Finally, for the first time in 11 years DWM is conducting a Best Story Ever poll of its readership, nicely timed for the 200th story. (It is it is it is, whatever else you want to argue.) The deadline isn't 'til June so Lord knows when the results will be published (to coincide with story #201, maybe? Or Tennant's departure?) With 40 adventures now in consideration that weren't last time, it'll be interesting to see if Tennant and/or Eccleston storm the Top 50, or if there'll be enough classic series fans to help combat the over-enthusiastic new-series-only newcomers.


100 Movies To See Before You Die by The Yahoo! Movies Editorial Staff
(from Yahoo! Movies)
These lists come along all the time, often featuring most of the same films. I'm an absolute sucker for them nonetheless, and on this one I've seen exactly 50 of the 100 listed. Many good choices, of course, but some oddities that could really do with a note of explanation.

David Heyman talks Dumbledore's funeral, Hogwarts battle & more by Emma Riddle
Harry Potter producer Heyman discusses some of the cuts and changes to the adaptations of both Half-Blood Prince and The Deathly Hallows, including how they've made a rod for their own backs with some of the stuff they cut in earlier films. If you're at all interested in Potter than this is worth a read.

Poem of the Week: Anchor Baby

by Tim Burton

Apologies for being 24 hours late. Maybe I should just move this to Saturdays...

Anyway, this piece is my favourite tale from Burton's volume The Melancholy Death of Oyster Boy & Other Stories. A little more about it following the poem itself:

There was a beautiful girl
who came from the sea.
And there was just one place
that she wanted to be.

With a man named Walker
who played in a band.
She would leave the ocean
and come onto the land.

He was the one that she wanted the most.
And she tried everything
to capture this ghost.

But throughout all their lives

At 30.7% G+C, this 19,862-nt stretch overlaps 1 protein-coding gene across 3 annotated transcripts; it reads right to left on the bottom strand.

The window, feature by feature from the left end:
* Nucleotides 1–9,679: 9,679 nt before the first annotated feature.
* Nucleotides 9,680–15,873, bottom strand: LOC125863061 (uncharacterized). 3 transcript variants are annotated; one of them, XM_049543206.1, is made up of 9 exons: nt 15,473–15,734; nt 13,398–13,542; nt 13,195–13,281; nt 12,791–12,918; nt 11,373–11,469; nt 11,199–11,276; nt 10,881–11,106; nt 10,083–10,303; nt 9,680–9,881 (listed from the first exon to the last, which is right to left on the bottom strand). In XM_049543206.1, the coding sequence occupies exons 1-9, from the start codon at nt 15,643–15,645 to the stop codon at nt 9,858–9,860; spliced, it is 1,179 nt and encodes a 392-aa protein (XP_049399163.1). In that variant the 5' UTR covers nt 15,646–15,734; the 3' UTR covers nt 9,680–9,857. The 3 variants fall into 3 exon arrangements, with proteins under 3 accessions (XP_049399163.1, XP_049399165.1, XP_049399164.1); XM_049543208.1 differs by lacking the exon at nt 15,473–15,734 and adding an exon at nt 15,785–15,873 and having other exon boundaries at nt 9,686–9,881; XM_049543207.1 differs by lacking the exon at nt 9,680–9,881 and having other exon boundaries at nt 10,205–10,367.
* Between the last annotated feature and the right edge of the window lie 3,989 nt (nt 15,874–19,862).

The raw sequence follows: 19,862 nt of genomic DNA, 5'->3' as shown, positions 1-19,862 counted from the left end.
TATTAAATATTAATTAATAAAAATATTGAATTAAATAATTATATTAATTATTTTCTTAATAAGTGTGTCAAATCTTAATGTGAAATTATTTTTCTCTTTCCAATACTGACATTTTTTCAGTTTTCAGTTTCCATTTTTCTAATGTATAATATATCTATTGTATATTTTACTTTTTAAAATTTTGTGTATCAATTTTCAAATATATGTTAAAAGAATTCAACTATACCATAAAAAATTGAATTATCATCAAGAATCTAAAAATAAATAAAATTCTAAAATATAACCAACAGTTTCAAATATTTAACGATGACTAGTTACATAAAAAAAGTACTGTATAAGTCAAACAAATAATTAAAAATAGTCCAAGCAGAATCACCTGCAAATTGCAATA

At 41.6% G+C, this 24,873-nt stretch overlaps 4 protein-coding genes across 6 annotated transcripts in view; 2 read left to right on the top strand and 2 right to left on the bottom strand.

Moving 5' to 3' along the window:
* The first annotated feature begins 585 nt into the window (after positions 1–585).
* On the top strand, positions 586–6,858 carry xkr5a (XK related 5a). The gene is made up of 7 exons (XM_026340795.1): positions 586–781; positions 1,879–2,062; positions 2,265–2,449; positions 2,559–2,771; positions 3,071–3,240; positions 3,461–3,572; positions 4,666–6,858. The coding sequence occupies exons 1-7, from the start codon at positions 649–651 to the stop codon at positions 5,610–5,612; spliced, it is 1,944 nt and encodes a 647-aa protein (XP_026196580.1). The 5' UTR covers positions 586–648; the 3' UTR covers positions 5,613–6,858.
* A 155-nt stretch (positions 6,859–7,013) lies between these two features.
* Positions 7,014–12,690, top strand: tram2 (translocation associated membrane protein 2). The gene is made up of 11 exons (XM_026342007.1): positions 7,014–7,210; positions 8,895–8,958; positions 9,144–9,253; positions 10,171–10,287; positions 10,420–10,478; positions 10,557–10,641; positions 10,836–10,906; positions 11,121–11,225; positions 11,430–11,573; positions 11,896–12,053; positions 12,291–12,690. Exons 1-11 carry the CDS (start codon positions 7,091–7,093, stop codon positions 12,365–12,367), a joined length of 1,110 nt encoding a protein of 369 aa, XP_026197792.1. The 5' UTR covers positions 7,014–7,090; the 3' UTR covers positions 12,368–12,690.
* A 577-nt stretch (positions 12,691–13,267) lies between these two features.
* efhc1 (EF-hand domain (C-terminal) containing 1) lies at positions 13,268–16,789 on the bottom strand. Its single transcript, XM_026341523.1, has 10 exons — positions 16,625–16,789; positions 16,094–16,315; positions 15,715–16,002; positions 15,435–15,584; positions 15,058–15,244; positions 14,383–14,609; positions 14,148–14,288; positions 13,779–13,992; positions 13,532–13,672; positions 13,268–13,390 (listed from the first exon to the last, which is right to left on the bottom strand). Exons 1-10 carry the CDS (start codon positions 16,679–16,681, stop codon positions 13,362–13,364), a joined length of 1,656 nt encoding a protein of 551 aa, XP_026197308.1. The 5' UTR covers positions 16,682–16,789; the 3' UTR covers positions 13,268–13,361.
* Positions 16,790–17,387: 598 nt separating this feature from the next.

they never connected.
She wandered the earth
alone and rejected

She tried looking happy
she tried looking tragic,
she tried astral projecting,
sex, and black magic.

Nothing could join them,
except maybe one thing,
just maybe...
something to anchor their spirits...
They had a baby.

But to give birth to a baby
they needed a crane.
the umbilical cord
was in the form of a chain.

I t was ugly and gloomy,
and as hard as a kettle.
It had no pink skin,
just heavy gray metal.

The baby that was meant
to bring them together,
just shrouded them both
in a cloud of foul weather.

So Walker took off
to play with the band.
And from that day on,
he stayed mainly on land.

And she was alone
with her gray baby anchor,
who got so oppressive
that eventually sank her.

As she went to the bottom,
not fulfilling her wish,
it was her, and her baby...
and a few scattered fish.

Better known as a film director (you've heard of him, right), Burton started out in animation, crafting a lot of his own characters and stories. In 1996 he published The Melancholy Death of Oyster Boy & Other Stories, a volume of poetic stories with his own illustrations. Whether they were all written around that time or some date back to his earlier pre-directing career, I don't know. The style of the pieces is typical of what you might expect from Burton -- fairytale-like, but also very dark and macabre. "Twisted", some would surely say.

For my thoughts on the whole book you can look back to when I read it about a month ago (it feels considerably longer, I must say). You can also read the full text online here, complete with illustrations, though I don't know if this is legal. The book itself is published by Faber & Faber, and their page for it is here.